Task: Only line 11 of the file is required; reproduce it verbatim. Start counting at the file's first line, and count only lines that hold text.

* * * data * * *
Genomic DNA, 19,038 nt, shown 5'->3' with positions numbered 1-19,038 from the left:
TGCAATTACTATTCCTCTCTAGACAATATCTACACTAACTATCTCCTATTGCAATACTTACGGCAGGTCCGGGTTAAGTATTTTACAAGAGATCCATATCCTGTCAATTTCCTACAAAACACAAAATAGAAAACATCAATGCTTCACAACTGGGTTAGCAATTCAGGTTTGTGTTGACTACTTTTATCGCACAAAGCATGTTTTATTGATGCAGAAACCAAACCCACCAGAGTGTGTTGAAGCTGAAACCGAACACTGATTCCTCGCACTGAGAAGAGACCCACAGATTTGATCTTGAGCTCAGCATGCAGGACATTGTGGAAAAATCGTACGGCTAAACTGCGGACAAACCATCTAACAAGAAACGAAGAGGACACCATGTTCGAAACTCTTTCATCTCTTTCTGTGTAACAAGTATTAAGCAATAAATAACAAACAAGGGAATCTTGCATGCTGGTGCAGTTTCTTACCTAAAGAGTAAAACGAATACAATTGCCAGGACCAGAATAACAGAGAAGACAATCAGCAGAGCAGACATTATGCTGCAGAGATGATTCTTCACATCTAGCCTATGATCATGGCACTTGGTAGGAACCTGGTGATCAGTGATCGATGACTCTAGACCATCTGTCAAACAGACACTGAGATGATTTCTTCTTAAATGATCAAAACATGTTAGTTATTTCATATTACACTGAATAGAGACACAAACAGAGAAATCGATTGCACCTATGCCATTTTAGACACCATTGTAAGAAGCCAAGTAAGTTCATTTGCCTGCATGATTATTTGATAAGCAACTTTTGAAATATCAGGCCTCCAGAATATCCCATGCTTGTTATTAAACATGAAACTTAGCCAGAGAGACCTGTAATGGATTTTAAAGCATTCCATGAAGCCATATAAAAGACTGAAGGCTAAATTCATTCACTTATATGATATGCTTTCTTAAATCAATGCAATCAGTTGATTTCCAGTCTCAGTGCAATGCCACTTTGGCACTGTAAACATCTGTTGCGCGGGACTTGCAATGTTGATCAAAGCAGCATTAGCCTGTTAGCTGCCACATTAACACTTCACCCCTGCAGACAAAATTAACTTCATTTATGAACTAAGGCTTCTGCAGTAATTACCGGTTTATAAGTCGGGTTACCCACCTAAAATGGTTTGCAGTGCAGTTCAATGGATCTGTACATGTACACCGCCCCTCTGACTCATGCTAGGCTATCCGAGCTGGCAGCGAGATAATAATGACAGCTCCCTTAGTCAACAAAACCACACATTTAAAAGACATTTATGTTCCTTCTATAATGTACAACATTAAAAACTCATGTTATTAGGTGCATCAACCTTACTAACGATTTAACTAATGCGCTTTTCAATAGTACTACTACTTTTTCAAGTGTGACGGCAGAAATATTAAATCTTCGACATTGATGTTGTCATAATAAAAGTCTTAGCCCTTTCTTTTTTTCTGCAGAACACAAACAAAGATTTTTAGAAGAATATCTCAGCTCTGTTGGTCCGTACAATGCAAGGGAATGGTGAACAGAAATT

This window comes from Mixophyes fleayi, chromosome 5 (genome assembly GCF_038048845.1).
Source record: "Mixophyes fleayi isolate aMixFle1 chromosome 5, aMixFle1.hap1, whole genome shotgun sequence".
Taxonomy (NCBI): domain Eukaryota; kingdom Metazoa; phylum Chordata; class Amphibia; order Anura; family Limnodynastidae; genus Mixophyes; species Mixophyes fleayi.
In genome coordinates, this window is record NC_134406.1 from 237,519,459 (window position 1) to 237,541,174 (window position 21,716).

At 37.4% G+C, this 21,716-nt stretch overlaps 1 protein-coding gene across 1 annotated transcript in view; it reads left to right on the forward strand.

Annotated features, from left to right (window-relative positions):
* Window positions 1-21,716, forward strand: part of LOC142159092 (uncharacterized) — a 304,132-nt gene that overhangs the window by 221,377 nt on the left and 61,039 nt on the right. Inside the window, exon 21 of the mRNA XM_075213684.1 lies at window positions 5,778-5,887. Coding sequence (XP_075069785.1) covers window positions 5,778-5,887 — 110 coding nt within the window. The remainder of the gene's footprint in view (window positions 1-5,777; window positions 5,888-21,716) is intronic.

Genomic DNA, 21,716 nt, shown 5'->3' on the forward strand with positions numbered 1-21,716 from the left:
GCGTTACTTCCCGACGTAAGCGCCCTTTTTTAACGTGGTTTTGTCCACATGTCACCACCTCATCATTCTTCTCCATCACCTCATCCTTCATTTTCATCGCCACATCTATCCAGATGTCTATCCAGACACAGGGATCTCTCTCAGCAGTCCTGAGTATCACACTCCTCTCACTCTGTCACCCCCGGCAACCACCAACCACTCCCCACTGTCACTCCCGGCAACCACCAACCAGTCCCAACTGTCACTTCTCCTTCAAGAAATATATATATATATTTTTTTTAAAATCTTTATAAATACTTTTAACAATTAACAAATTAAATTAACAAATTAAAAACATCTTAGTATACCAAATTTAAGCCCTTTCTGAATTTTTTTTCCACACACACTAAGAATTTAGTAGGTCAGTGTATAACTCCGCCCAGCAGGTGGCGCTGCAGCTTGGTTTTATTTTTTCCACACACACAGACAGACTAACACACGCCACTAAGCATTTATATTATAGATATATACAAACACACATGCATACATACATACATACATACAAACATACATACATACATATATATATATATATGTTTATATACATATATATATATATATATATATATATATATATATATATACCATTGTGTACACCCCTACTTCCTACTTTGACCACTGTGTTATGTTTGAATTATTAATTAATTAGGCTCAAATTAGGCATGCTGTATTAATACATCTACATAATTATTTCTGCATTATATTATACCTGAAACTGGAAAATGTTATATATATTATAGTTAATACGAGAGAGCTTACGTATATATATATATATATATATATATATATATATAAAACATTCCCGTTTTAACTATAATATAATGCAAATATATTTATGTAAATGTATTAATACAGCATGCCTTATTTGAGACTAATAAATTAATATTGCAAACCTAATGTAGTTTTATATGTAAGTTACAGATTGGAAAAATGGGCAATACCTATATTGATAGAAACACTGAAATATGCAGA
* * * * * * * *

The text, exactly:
GCGTTACTTCCCGACGTAAGCGCCCTTTTTTAACGTGGTTTTGTCCACATGTCACCACCTCATCATTCTTCTCCATCACCTCATCCTTCATTTTCATCGCCACATCTATCCAGATGTCTATCCAGACACAGGGATCTCTCTCAGCAGTCCTGAGTATCACACTCCTCTCACTCTGTCACCCCCGGCAACCACCAACCACTCCCCACTGTCACTCCCGGCAACCACCAACCAGTCCCAACTGTCACTTCTCCTTCAAGAAATATATATATATATTTTTTTTAAAATCTTTATAAATACTTTTAACAATTAACAAATTAAATTAACAAATTAAAAACATCTTAGTATACCAAATTTAAGCCCTTTCTGAATTTTTTTTCCACACACACTAAGAATTTAGTAGGTCAGTGTATAACTCCGCCCAGCAGGTGGCGCTGCAGCTTGGTTTTATTTTTTCCACACACACAGACAGACTAACACACGCCACTAAGCATTTATATTATAGATATATACAAACACACATGCATACATACATACATACATACAAACATACATACATACATATATATATATATATGTTTATATACATATATATATATATATATATATATATATATATATATATACCATTGTGTACACCCCTACTTCCTACTTTGACCACTGTGTTATGTTTGAATTATTAATTAATTAGGCTCAAATTAGGCATGCTGTATTAATACATCTACATAATTATTTCTGCATTATATTATACCTGAAACTGGAAAATGTTATATATATTATAGTTAATACGAGAGAGCTTACGTATATATATATATATATATATATATATATATATAAAACATTCCCGTTTTAACTATAATATAATGCAAATATATTTATGTAAATGTATTAATACAGCATGCCTTATTTGAGACTAATAAATTAATATTGCAAACCTAATGTAGTTTTATATGTAAGTTACAGATTGGAAAAATGGGCAATACCTATATTGATAGAAACACTGAAATATGCAGA